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Tuesday, April 11, 2017

G7 Fails To Agree On New Russian Sanctions: US, UK Push Rejected By Europe

While eager to show a united front against Russia and Syria, G7 foreign ministers meeting in Italy again failed to reach an agreement over new sanctions against the two nations as a British plan to impose targeted sanctions on military personnel in Russia and Syria, supported by the US, was rejected by European allies.

"There is no consensus on additional new sanctions," Italian Foreign Minister Angelino Alfano said.

Foreign Secretary Boris Johnson spearheaded the drive at the G7 for punitive measures against Moscow, but could not win the full-throated backing he wanted from Germany, Italy or the wider European Union. Officials tried to play down the failure to win more vocal support for sanctions, saying gaining backing from the Germans and Italians was always likely to prove difficult.

According to the Independent, British officials insisted that targeted sanctions are still on the table, but that moving forward with them would have to wait for a full investigation into the attack which killed scores in the rebel-held village of Khan Sheikhoun.

Ahead of Rex Tillerson's trip to Russia to try to persuade Putin to abandon his Syrian ally Assad, foreign ministers were seeking a common position on the Syrian conflict.  And while the nations agreed there was no solution to the Syria crisis with President Assad in power, BBC reported that a UK proposal to target sanctions at senior military leaders were sidelined.

Italian foreign minister Angelino Alfano - hosting the G7 talks - said ministers wanted to engage with Russia to put pressure on President Assad, adding that "we must not push Russia into a corner". "We think the Russians have the leverage that is needed to put pressure on Assad and to get him to observe the commitments with regard to the ceasefire," he added.

Speaking after the meeting, Tillerson denounced Russia's "failure" to ensure the elimination of chemical weapons in Syria and said it had not made enough progress in peace talks.

Tillerson said that Russia had failed to uphold commitments it made in 2013 to guarantee the Syrian regime got rid of chemical weapons.

"These agreements stipulated Russia, as the guarantor of a Syria free of chemical weapons, would locate, secure, and destroy all such armaments in Syria. Stockpiles and continued use, demonstrate that Russia has failed in its responsibility to deliver on its 2013 commitment," he said. "It is unclear whether Russia failed to take this obligation seriously or Russia has been simply incompetent in its ability to deliver on its end of that agreement."

Tillerson also laid down an ultimatum for Russia, according to CNN, saying that Moscow must think about whether to remain an ally with the Assad regime, the Iranians and Hezbollah.

"Is that a long term alliance that serves Russia's interests? Or would Russia prefer to realign with the United States, with other Western countries and Middle East countries that are seeking to resolve the Syrian crisis?"

He also said that Russian-brokered talks in Astana had "not produced much progress," adding that he had hope that a process underway in Geneva over Syria's political future would be fruitful. "And our hope is Bashar al-Assad will not be part of that future," he said, without explicitly calling for Assad's removal.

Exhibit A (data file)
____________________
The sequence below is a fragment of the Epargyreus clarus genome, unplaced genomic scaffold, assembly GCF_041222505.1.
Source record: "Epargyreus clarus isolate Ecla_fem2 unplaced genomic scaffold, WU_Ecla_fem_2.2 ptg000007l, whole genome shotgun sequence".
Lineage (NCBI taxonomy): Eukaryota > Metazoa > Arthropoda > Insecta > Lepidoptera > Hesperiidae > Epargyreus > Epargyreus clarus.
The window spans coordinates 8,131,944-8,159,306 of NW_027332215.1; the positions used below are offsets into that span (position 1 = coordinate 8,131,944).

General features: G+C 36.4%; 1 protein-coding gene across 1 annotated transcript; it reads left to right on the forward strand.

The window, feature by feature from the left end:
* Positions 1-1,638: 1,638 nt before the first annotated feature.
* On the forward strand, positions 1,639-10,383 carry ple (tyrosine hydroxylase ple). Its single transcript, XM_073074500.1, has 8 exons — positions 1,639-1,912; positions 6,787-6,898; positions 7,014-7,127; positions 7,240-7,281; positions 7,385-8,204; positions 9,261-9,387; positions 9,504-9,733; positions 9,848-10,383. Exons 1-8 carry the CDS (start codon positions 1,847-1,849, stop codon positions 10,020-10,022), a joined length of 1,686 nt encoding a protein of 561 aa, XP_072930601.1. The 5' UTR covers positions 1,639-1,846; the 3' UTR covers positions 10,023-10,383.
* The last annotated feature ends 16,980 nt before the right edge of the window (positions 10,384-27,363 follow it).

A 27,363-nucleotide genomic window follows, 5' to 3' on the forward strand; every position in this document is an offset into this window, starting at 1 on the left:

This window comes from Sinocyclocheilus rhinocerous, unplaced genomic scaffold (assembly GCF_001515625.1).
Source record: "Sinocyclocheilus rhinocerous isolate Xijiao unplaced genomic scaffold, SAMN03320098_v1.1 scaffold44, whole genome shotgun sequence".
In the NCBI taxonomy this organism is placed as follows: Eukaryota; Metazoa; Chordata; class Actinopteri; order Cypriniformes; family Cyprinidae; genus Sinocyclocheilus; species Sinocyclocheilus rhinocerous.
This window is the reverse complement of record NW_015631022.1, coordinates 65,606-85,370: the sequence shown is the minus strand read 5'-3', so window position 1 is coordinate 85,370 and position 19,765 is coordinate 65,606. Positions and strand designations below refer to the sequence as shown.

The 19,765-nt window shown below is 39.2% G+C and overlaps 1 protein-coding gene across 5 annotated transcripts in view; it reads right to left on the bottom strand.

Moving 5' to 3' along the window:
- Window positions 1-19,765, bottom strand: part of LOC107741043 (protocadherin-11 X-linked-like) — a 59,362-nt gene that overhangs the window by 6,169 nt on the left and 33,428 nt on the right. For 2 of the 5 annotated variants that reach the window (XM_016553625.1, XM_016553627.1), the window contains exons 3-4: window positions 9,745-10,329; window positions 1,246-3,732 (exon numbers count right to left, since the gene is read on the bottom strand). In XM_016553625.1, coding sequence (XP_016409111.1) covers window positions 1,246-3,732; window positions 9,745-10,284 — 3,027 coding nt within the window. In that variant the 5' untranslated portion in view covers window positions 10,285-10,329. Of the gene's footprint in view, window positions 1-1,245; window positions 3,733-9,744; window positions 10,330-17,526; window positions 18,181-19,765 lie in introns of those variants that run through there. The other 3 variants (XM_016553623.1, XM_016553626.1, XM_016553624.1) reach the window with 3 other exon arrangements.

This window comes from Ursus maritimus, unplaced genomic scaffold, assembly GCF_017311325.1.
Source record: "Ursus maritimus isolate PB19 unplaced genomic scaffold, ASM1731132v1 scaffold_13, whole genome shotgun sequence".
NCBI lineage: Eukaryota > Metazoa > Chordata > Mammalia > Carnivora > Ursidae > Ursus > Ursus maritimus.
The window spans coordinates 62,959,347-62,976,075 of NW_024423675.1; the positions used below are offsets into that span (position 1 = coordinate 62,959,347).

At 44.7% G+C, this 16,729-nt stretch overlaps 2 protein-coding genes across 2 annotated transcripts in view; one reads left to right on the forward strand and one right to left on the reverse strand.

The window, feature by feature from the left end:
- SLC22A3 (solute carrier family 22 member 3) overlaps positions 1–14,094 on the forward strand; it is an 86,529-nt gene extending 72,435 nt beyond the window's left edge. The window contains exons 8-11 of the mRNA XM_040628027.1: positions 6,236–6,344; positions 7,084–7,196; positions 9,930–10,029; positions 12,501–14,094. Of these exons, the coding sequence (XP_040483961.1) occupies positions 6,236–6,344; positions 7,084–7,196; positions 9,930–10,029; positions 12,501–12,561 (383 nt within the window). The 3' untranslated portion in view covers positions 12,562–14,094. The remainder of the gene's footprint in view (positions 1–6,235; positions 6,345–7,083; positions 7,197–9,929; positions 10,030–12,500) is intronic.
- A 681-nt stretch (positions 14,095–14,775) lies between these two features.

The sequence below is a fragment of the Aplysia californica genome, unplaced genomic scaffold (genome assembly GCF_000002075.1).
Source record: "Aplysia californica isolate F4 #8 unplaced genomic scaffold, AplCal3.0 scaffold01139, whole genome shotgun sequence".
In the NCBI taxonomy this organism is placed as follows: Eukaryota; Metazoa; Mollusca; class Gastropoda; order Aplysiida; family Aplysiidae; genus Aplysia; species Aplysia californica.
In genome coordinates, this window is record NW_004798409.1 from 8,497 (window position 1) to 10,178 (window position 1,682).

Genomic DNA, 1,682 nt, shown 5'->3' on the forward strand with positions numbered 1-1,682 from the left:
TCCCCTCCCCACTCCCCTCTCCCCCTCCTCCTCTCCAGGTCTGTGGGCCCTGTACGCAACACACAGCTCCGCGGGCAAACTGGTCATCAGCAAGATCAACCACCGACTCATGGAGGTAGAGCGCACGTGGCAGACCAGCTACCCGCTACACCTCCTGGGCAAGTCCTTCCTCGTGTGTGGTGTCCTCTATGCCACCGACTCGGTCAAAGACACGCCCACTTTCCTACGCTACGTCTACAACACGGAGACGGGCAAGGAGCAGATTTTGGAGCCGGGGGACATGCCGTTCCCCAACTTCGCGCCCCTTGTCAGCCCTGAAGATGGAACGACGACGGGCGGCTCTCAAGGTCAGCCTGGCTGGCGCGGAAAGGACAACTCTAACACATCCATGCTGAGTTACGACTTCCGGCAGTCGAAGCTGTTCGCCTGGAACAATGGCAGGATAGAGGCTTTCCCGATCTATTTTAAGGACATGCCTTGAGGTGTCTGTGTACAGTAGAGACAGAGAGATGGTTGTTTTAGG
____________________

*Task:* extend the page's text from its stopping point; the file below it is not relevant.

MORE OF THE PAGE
"In terms of the future of Bashar al-Assad, it is important to us that we undertake a political process that leads to the final conclusion of how Syria will be governed. It is our policy for a unified Syria that is governed by the people of Syria. I think it is clear to all of us that the reign of the Assad family is coming to an end," he said.

* * *

After the meeting, Tillerson will head to Moscow for talks on Syria later on Tuesday, hoping to persuade the Russians that they have an unreliable ally in President Assad; he won't succeed.

Still, the fact that Rex Tillerson's visit to Moscow is happening at all is telling. Russia reacted angrily to last week's US missile strike on Syria, condemning it as an "act of aggression". Yet Moscow is happy to host the US secretary of state. He'll meet his Russian counterpart Sergei Lavrov and a meeting with President Putin cannot be ruled out.

That said, history shows that Moscow does not take well to threats or ultimatums, so if Tillerson thinks he can weaken Moscow's support for President Assad, he may need to re-think. The Syrian president is Russia's key military ally in the Middle East, and has been for generations. Russia has invested heavily - militarily, politically and financially - to keep him in power.

Not helping the lack of a "united front", there have been mixed messages from the US on its priorities in Syria. Tillerson said on Sunday that there had been "no change to our military posture" in Syria following the US airbase strike and that Washington's "first priority" was to defeat so-called Islamic State (IS). Those comments came a day after the US's ambassador to the United Nations, Nikki Haley spoke about the removal of President Assad, saying: "In no way do we see peace in that area with Assad as the head of the Syrian government."

There was further confusion on Monday when Tillerson spoke in public about an interventionist approach, saying: "We rededicate ourselves to holding to account any and all who commit crimes against the innocents anywhere in the world."

Hours later, White House press secretary Sean Spicer suggested Mr Trump would act against Syria not just if it used chemical munitions. "If you gas a baby, if you put a barrel bomb into innocent people, I think you will see a response from this president," Mr Spicer said in his daily briefing. The White House later said Mr Spicer had meant to refer to barrel bombs containing "industrial chemicals."

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